New forms of media helped spur the careers of intellectuals like the University of Toronto’s Marshall McLuhan. His insights into the role of “the medium as the message” inspired debate over the consequences of new technological innovations upon us and society.

Shaping the National Conversation

George Brown’s newspaper, the Globe, cultivated national political debate and public opinion in the wake of Confederation, as did its Conservative counterpart, the Mail. These papers later merged to form the Globe and Mail, which long billed itself as “Canada’s National Newspaper.” Toronto-based media companies such as CBC, CTV and Postmedia continue to entertain, enlighten and infuriate Canadians.

City and Financial Development

The consequences of how Canadian cities developed spread out from Toronto: Don Mills provided a template for the development of suburbia in the 1950s, while urban theorists like Jane Jacobs promoted human-scale neighbourhoods. To get commuters moving in the post-Second World War era, Toronto opened the country’s first subway system in 1954, leading the way for rapid transit systems in Montreal, Calgary and Vancouver.

By the 1970s, spurred by an exodus of bank headquarters as anxieties about Quebec separatism grew, Toronto overtook Montreal as Canada’s centre of economic power. Bay Street and other downtown addresses housed the boardrooms where Canada’s economic fate was frequently decided by the nation’s corporate elite. This shift altered the city’s appearance, in a skyscraper boom which continues to this day.

Canada’s Teams

While long-suffering Maple Leafs fans have endured a half-century of Stanley Cup drought, more recent arrivals on Toronto’s professional sports scene have captured the country’s hearts. Baseball’s Blue Jays became competitive within a decade of their debut in 1977, leading to back-to-back World Series wins in 1992 and 1993. Their run for the playoffs in 2015 rekindled interest in the team nationwide. The Raptors’ “We the North” branding coincided with the basketball team’s emergence as a playoff contender the past two seasons. Not since Molson beer’s “I Am Canadian” had a marketing campaign resonated so well with patriotic sentiments.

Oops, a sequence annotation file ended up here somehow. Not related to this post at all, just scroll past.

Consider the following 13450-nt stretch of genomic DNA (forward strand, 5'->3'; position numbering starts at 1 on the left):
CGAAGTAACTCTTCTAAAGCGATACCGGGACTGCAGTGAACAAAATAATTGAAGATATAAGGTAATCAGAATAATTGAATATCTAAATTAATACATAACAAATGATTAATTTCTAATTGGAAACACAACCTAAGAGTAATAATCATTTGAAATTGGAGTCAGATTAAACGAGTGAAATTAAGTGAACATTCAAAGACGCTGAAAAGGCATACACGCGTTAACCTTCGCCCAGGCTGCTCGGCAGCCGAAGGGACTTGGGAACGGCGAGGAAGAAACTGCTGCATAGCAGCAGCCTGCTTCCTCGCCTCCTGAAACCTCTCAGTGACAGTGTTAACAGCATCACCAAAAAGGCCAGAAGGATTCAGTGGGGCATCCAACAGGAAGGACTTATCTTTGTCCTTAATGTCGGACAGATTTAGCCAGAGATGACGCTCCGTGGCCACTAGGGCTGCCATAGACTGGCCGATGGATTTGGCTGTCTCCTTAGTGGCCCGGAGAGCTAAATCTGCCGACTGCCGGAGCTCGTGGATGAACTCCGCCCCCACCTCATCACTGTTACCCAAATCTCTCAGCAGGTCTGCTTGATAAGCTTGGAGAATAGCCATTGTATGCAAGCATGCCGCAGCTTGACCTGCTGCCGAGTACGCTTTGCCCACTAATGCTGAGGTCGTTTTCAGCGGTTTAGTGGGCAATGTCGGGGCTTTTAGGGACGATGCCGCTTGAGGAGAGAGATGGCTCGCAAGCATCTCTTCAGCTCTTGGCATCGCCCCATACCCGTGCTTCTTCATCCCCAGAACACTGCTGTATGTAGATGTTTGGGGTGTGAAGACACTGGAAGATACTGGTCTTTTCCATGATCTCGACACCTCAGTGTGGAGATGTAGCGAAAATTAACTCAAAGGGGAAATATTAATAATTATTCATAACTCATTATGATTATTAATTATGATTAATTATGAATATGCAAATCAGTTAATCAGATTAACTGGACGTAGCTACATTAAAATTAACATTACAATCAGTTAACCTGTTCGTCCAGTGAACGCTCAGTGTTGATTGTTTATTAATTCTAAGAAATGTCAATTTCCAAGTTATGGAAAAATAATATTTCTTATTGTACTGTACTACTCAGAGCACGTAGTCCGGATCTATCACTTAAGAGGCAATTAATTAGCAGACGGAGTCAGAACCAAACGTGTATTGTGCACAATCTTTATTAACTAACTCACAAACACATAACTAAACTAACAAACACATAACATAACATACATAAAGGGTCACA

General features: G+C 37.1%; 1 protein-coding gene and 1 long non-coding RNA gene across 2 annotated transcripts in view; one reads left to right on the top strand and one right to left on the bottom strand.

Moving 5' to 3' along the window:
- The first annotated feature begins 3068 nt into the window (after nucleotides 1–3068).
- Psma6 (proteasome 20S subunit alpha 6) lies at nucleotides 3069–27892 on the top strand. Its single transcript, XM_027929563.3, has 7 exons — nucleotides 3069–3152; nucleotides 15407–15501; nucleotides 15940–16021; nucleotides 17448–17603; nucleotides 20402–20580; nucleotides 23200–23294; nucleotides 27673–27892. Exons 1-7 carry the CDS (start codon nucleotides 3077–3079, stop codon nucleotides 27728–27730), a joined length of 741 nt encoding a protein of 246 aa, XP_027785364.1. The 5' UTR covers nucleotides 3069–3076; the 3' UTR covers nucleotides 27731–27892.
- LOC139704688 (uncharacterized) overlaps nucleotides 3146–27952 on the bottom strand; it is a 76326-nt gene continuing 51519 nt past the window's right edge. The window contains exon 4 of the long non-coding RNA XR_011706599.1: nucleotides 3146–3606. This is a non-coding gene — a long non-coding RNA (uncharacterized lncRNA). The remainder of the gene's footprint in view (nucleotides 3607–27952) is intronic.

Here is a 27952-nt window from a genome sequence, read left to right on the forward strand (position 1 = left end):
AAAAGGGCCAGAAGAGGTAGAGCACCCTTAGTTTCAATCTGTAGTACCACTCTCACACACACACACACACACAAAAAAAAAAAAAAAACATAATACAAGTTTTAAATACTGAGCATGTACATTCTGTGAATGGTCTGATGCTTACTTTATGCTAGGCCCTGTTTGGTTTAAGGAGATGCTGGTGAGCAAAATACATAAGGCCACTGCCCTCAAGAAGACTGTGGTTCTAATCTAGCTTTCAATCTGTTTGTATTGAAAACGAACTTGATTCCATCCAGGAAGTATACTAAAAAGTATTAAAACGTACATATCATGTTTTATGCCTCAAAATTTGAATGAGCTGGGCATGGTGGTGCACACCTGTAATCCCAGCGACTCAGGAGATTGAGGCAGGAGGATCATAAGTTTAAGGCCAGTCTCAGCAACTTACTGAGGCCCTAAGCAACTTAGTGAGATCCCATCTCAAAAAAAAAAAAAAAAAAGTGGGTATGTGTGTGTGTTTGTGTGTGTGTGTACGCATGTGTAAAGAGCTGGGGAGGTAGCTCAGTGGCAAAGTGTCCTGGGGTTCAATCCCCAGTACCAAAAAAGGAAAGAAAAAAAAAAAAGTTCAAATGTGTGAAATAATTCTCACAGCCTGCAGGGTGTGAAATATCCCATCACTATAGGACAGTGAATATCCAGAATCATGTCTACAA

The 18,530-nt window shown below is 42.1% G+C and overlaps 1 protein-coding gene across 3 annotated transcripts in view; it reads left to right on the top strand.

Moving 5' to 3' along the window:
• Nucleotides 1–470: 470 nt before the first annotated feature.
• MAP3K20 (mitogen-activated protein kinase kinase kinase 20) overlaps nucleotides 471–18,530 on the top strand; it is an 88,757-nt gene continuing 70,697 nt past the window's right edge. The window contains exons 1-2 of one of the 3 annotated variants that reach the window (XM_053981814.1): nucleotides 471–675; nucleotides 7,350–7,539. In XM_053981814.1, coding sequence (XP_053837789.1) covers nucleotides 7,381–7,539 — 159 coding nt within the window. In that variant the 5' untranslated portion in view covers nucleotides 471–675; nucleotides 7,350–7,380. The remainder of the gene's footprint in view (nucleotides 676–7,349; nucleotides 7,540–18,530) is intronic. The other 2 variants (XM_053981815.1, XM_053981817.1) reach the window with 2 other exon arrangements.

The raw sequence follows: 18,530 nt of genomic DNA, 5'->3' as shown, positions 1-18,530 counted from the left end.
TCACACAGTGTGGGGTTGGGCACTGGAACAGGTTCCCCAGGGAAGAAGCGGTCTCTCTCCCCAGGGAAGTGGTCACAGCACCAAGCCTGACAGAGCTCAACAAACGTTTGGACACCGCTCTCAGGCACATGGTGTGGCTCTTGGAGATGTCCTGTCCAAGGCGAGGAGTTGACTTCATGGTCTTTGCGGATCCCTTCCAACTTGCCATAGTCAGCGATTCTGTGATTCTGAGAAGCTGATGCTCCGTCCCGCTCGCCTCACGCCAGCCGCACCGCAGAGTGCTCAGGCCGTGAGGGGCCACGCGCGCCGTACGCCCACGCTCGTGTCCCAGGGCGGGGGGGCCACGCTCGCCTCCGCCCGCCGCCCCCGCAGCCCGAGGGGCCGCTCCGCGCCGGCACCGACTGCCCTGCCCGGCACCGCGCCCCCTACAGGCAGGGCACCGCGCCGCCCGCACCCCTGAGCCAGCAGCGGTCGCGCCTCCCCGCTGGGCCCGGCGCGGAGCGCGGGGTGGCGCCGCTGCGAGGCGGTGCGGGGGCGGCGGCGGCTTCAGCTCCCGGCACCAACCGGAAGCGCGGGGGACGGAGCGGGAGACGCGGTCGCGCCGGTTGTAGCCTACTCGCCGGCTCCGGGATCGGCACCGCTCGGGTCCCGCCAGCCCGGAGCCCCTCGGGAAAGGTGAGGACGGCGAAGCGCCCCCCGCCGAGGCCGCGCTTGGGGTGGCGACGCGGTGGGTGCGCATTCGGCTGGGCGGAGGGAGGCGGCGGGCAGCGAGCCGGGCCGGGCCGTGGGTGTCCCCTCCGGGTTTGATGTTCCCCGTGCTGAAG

Strength in Diversity

Toronto has shown the country the advantages of a vibrant, multicultural society, especially in a city once viewed as a boring place which shut down completely on Sundays. “Diversity Our Strength” declares the motto on the city’s coat of arms, and we have helped export that across Canada as immigrants who begin their new lives in Toronto move on to other locales, bringing with them a richness of cultural activities, food and life perspectives.

Canada’s many waves of immigration are embodied in the history of Kensington Market. British labourers in the Victorian era were followed by Eastern European Jews during the first half of the 20th century. Post-Second World War opportunities attracted the Portuguese. The loosening of restrictive immigration policies from the 1960s onward drew newcomers from the Caribbean, Asia and Latin America.

We have helped promote tolerance of what were once considered alternative lifestyles, especially regarding LGBTQ issues. Toronto’s Pride celebrations have gained international stature and inspired similar activities in other cities, while the union of Michael Leshner and Michael Stark in 2003 paved the way for same-sex marriage elsewhere.

Promoting these notions of diversity and tolerance may prove to be one of Toronto’s greatest legacies to the country. How we continue to handle them will help shape the next 150 years.

Jamie Bradburn is a Toronto-based historian and staff writer for Torontoist.

Historical images from the City of Toronto Archives.